After proceeding to produce furniture lines for large-scale retailers such as Knoll and Widdicomb-Mueller, his name became more established and respected as a maker of fine wood furniture. Affluent couples and individuals seeking something different would travel to his workshop and living space in New Hope for private commissions, but Nakashima was mindful of choosing his clients; his pieces could not be made with just the premise of monetary exchange. He found that having a friendly relationship with each client was vital and instrumental to the development of each final piece. It is to this effect that Nakashima knew each and every one of his clients, and the more he resonated with them, the more likely it was that they were given top picks of Nakashima's best selection of lumbers. And these really were the finest choices: whether they were slabs of wood from his own property and local areas or more exotic varieties of Rosewood or English Oak, Nakashima stored and saved piles of logs in his compound of which some are still around today.
In his memoir The Soul of a Tree: A Master Woodworker's Reflections, Nakashima wrote: "There is drama in the opening of a log – to uncover for the first time the beauty in the bole, or trunk, of a tree hidden for centuries, waiting to be given this second life." Influenced by the Japanese belief of wabi-sabi, a traditional concept of finding beauty in imperfections, Nakashima took pleasure in finding an ideal use for every part of the tree. While other woodworkers at the time preferred working with the smooth and straight-edged lumber from the inner parts of a tree, Nakashima revered in seeking through the discarded giant roots and pieces with unwanted large cracks. He had an uncanny ability and an almost psychic connection to the wood, sometimes even meditating with each board to find and determine its fullest potential in its second life. As he told Life Magazine in 1970: "I have always been interested in meditation and mysticism. I think I've always been that kind of seeker. But I am also Japanese enough and pragmatic enough to want to give the spirit physical expression."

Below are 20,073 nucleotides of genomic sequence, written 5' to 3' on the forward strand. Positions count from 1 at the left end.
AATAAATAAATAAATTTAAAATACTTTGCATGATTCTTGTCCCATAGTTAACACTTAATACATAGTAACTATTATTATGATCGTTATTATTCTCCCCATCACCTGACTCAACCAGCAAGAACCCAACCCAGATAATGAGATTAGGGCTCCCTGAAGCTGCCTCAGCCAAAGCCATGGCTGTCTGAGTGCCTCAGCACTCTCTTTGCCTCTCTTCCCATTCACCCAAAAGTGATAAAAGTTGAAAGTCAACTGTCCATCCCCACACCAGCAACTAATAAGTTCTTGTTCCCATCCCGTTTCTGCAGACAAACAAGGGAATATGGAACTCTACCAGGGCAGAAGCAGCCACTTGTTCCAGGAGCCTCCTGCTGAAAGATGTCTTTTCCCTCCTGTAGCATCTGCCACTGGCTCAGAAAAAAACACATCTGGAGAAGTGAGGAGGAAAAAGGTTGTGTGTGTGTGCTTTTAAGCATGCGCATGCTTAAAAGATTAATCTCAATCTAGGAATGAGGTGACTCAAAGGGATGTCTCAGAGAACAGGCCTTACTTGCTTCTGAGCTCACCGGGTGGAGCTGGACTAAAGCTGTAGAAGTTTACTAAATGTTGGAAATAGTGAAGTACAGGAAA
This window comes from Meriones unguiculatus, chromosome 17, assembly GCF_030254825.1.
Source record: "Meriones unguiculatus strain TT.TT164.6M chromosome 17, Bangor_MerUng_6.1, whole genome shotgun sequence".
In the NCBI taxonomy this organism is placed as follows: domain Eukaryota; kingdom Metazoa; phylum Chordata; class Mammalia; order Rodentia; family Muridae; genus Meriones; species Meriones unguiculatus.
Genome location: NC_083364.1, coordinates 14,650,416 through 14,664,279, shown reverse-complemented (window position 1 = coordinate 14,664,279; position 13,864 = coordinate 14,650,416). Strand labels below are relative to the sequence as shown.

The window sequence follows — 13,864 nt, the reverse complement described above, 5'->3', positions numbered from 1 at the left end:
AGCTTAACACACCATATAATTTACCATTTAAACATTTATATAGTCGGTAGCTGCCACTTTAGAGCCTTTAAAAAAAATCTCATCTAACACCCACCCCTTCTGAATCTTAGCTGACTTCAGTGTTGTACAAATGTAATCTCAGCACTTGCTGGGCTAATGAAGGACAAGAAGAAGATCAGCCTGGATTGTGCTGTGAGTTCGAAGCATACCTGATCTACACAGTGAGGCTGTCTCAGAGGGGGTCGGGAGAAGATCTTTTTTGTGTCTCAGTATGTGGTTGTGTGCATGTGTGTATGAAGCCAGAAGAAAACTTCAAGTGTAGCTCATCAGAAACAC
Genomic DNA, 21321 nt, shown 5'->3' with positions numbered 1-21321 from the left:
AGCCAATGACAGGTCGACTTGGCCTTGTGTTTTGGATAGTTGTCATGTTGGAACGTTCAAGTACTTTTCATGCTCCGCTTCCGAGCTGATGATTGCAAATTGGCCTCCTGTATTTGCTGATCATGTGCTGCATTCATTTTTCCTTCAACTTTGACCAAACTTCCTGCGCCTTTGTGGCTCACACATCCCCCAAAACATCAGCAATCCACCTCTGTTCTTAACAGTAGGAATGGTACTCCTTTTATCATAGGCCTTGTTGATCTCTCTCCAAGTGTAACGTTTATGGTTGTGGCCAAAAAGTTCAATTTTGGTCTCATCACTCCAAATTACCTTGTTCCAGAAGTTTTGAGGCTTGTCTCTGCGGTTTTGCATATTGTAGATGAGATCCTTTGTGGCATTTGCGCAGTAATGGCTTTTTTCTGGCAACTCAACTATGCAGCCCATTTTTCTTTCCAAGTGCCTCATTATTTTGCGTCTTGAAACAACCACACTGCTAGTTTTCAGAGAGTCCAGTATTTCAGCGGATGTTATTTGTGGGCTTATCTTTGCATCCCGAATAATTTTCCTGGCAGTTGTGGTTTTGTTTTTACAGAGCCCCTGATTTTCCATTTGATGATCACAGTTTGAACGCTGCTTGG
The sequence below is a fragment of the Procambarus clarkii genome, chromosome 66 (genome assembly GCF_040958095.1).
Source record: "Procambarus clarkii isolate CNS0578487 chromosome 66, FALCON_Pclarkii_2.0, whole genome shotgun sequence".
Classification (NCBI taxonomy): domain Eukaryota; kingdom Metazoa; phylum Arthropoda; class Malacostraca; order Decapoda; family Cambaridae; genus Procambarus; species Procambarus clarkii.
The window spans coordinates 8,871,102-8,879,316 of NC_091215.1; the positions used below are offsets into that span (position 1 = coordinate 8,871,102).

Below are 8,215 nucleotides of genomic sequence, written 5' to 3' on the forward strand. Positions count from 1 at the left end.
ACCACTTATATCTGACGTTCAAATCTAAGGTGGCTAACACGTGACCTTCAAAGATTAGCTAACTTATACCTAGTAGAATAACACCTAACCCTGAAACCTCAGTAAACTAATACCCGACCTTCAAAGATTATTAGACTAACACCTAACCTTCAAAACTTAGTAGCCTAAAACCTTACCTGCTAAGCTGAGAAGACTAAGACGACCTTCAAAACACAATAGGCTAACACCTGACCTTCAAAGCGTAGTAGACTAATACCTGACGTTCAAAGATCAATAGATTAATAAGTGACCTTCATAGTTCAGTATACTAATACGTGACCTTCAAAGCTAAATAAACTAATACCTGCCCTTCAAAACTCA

From a conceptual image in his head, he would draw his design on paper, then he would make a template on the wood board with chalk and pencil. Instead of hiding the large gaps and other anomalies of the wooden plank, he chose to utilize the butterfly joint. Although the butterfly joint was used by others before him, it became a technique that Nakashima really pioneered throughout his life that it began to be called the Nakashima's joint. The butterfly joint was precisely fitted to hold a deep crack in place and would sometimes be made from a different type of wood, unexpectedly creating a focal design element with stunning contrasts in the varying grains. Nakashima never used veneers or any lacquers as the final touch, instead opting to finish each piece with oil to highlight the natural grain of the wood.
Nakashima's most popular pieces range from the sought-after version of the Conoid chair, modeled after the flat and curved roof of its eponymous studio, to his highly-regarded free-edge Minguren coffee tables. Yet some of his most celebrated pieces include the large-scale ones commissioned by the late Nelson Rockefeller for his estate in New York during 1973. Considered one of the largest and most important private commissions Nakashima undertook, the lot comprised of over two hundred custom-made pieces. These are most impressive due to their large-scale structures that needed to be proportional to the estate's remarkable size. Another notable commission was for the International Paper Company in 1980, wherein he was tasked to furnish their main headquarters in Manhattan. One-of-a-kind pieces on a scale that pushed his creative boundaries included one of the grandest cabinets he had ever made, as well as very rare pieces incorporating the asa-no-ha pattern, a traditional motif with overlapping hemp leaves that were usually found in sliding screens in wealthy Japanese homes.